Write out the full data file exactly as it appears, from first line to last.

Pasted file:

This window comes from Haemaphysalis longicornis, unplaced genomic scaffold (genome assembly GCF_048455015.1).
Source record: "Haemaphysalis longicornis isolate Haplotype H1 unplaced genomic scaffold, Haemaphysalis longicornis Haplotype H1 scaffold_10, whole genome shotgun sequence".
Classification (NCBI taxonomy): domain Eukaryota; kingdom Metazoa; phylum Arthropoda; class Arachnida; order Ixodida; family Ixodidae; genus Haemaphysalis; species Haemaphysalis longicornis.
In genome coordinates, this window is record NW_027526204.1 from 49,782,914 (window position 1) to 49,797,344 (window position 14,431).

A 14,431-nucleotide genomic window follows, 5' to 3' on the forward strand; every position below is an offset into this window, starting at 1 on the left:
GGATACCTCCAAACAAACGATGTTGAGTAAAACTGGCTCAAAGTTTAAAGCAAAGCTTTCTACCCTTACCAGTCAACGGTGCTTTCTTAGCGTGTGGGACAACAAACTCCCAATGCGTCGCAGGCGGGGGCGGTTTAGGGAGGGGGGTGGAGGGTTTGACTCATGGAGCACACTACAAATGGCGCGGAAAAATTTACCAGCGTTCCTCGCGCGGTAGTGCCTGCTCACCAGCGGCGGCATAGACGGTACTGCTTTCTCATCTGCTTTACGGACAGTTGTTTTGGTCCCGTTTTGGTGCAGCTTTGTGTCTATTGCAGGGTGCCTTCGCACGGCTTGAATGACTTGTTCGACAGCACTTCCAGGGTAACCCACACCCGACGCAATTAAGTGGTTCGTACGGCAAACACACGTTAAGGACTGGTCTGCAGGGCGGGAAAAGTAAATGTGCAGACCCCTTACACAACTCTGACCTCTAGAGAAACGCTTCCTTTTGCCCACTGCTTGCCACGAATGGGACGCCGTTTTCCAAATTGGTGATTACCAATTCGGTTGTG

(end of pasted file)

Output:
This window comes from Haemaphysalis longicornis, unplaced genomic scaffold (genome assembly GCF_048455015.1).
Source record: "Haemaphysalis longicornis isolate Haplotype H1 unplaced genomic scaffold, Haemaphysalis longicornis Haplotype H1 scaffold_10, whole genome shotgun sequence".
Classification (NCBI taxonomy): domain Eukaryota; kingdom Metazoa; phylum Arthropoda; class Arachnida; order Ixodida; family Ixodidae; genus Haemaphysalis; species Haemaphysalis longicornis.
In genome coordinates, this window is record NW_027526204.1 from 49,782,914 (window position 1) to 49,797,344 (window position 14,431).

A 14,431-nucleotide genomic window follows, 5' to 3' on the forward strand; every position below is an offset into this window, starting at 1 on the left:
GGATACCTCCAAACAAACGATGTTGAGTAAAACTGGCTCAAAGTTTAAAGCAAAGCTTTCTACCCTTACCAGTCAACGGTGCTTTCTTAGCGTGTGGGACAACAAACTCCCAATGCGTCGCAGGCGGGGGCGGTTTAGGGAGGGGGGTGGAGGGTTTGACTCATGGAGCACACTACAAATGGCGCGGAAAAATTTACCAGCGTTCCTCGCGCGGTAGTGCCTGCTCACCAGCGGCGGCATAGACGGTACTGCTTTCTCATCTGCTTTACGGACAGTTGTTTTGGTCCCGTTTTGGTGCAGCTTTGTGTCTATTGCAGGGTGCCTTCGCACGGCTTGAATGACTTGTTCGACAGCACTTCCAGGGTAACCCACACCCGACGCAATTAAGTGGTTCGTACGGCAAACACACGTTAAGGACTGGTCTGCAGGGCGGGAAAAGTAAATGTGCAGACCCCTTACACAACTCTGACCTCTAGAGAAACGCTTCCTTTTGCCCACTGCTTGCCACGAATGGGACGCCGTTTTCCAAATTGGTGATTACCAATTCGGTTGTG